Senate GOP leader Sen. Mitch McConnell of Kentucky signaled Tuesday that he is looking for “a bipartisan agreement that we need a long-term deployment somewhere in the Middle East in the future” — but he pointedly did not say that accord had to entail maintaining the U.S. deployment in Iraq itself.
He said he hoped the politically charged debate in Congress over Iraq would not lead to an outcome in which “we just bring all the troops back home and thereby expose us once again to the kind of attacks we’ve had here” in the United States or attacks such as the one on the Navy ship USS Cole in 2000.
McConnell said if he and Democrats were able to reach an accord, the American troops would be “in that area of the world… It would be up to the generals to recommend where the troops ought to be. I think we need to be in the neighborhood of where the biggest problem is.”
The twin purposes of this deployment would be, he said, to pursue al-Qaida terrorists and to deter potential aggression by Iran.
Staying in the neighborhood
“It’s an important reminder to Iran that we’re in the neighborhood,” he told reporters in a Capitol Hill briefing.
McConnell’s remarks set the stage for what will likely be several weeks of contentious Senate debate over Iraq policy, with the congressionally mandated report next week by Gen. David Petraeus and U.S. Ambassador to Iraq Ryan Crocker.
McConnell’s comments Tuesday were an expansion of a position he took in a Fox News TV interview on Aug. 26.
“There's a good chance that in September we'll go in a different direction. I don't think that means an arbitrary surrender date, but I think it's entirely possible that the president will lay out a strategy that takes us into a different place, which hopefully, at the end of the day, ends up with some American troops forward deployed in the Middle East at the end of this draw down that many of us are anticipating.”
Combined with the statement by Sen. John Warner, R-Va., two weeks ago urging a small withdrawal of perhaps 5,000 soldiers from Iraq, it now appears that senior Republican leaders in Congress are signaling their intention to support reduction of the U.S. involvement in Iraq.
But those signals themselves raise some questions: Are the Republican elder statesmen preparing the ground for something President Bush will say after Crocker and Petraeus report to Congress next week?
And what of the prospects of more chaos and ethnic cleansing in Iraq if there is a significant drawdown of U.S. forces? Can U.S. soldiers sit by in Kuwait or Turkey and watch Iraq descend into genocide?
McConnell also told reporters Tuesday that most of the other 44 senators in his GOP caucus had not yet decided in which direction they want Bush administration policy to go; they are waiting to hear what Petraeus and Crocker say next week.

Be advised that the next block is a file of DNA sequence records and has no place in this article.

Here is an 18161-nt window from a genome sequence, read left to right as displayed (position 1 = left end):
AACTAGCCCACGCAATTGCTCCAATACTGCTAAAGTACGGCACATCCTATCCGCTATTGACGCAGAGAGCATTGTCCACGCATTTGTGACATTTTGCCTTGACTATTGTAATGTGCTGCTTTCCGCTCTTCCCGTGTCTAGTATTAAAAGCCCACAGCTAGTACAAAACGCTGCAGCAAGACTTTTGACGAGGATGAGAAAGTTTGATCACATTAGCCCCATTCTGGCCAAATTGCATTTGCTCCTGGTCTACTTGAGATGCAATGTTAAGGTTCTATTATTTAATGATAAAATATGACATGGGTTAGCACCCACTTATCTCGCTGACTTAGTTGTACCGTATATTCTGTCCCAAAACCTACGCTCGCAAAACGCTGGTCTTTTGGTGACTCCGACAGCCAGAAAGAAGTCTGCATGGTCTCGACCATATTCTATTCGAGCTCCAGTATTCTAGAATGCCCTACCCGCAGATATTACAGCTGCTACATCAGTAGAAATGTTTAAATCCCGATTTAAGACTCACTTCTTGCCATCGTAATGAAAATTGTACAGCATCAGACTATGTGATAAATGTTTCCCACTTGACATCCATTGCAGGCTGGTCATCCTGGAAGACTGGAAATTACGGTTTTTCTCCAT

Republicans have 22 Senate seats up for re-election next year, compared to only 12 Democratic-held seats.
At least six GOP incumbents are in some jeopardy, partly due to the war in Iraq.
McConnell himself is up for re-election next year; he won his fourth term in 2002 with nearly two-thirds of the vote.
Like McConnell, another GOP leader Rep. Adam Putnam, who ranks third in the House Republican hierarchy, stressed his interest in a bipartisan approach Tuesday.
Putnam said that based on reports he’d gotten from GOP House members who had trekked to Iraq in the past few weeks, “there was a feeling that progress is being made, not only militarily but at the grassroots political level as well.”
But he added, “There’s a continuing frustration with the lack of progress at the national political level.”
Is there a way for the United States to deal more and more with local officials in places such as Anbar province and put the Maliki government somewhat to the periphery?
A plan with 'bipartisan parentage'“There appears to be an emerging approach to that, which to be honest, has a bipartisan parentage,” Putnam replied. “Instead of putting all your eggs in (the basket of) a strong national government, having a national government that may look more like Articles of Confederation than the Constitution.”
Putnam said this approach “has some roots” in the plan for a federalized Iraq that Democratic presidential candidate Sen. Joe Biden has been talking about for months.
The GOP search for a bipartisan accord comes at a time when Democratic leaders are facing continued pressure from their own grassroots activists to pass some legislation forcing a pullout of U.S. troops.
“The popularity of Democrats in Congress is dwindling as they allow the Iraq occupation to continue,” said Tim Carpenter, president of Progressive Democrats of America in an e-mail to his supporters Tuesday, urging them “to flood the offices of our (Democratic) members of Congress with calls demanding an end to the U.S. occupation of Iraq.”
It remains to be seen how important a factor disgruntled anti-war Democratic voters will be in next year’s elections and whether the disenchantment voiced by Carpenter will result in depressed Democratic voter turnout.